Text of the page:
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Community University of Myanmar's Dry Zone

University students learning from the community, with the communit

by Thant Zin

Blue skies.A large dam surrounded by a lush forest. Traditional huts made from bamboo and toddy palm word. An organic vegetable garden with ripe tomatoes and fresh herbs.

This was the scene yesterday as students from RMIT University in Australia arrived in Myaing at ActionAid’s Community University site.

After checking-in, the students -who are undertaking a mixture of bachelor and masters courses in different disciplines –rode bikes to a local village, Kan Gyi Taw2. At the village, the Mothers Advisory Group, a long-time partner of ActionAid’s,warmly welcomed them with a delicious meal of chicken curry, spicy soup, green beans and rice. Another short ride, this time to a Thanakar planation where students had some traditional Thanakar paste applied to their faces.

They then met some of ActionAid’s Fellowswho spend 1 - 2 years based in their communities to facilitate bottom-up participatory development. These young women and two menassumed the role of university lecturers taking a class for 21 university educated Australians.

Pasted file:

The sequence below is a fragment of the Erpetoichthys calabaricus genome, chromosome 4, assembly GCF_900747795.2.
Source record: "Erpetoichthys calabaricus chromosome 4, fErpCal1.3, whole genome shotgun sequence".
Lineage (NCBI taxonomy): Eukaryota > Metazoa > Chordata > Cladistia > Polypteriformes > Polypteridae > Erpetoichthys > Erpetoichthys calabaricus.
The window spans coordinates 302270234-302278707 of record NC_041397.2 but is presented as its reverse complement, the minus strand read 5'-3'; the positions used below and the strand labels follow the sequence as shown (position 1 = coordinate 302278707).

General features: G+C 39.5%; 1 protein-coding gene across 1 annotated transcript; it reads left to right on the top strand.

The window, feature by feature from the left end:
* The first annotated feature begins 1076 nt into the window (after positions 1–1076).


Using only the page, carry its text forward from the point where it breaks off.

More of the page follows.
The Fellows explained how through the use of participatory tools, patience, hard work and persistence, they win people’s trust, tackle traditional ideas about power, gender and age and grow their own confidence and that of the their village. Key to this process in the development of the village book which includes detailed information, assessment and analysis of life in the village such as strengths and problems, dreams, the differences in the roles of women and men, seasonal growing calendars, social and economic analysis, vulnerabilities, communitypriorities, action plans and much more. The book is used as a baseline but also an advocacy tool.


The RMIT students remarked how these principles of community-led participation, tools and methods could be applied in different contexts in Australia. The Fellows were also interested to hear from the RMIT students who shared their experiences of community development, youth work and social change from Australia.

At the heart of ActionAid’s Community University is that education can be transformed from the classroom to the village and that by local youth and villagers become the teachers.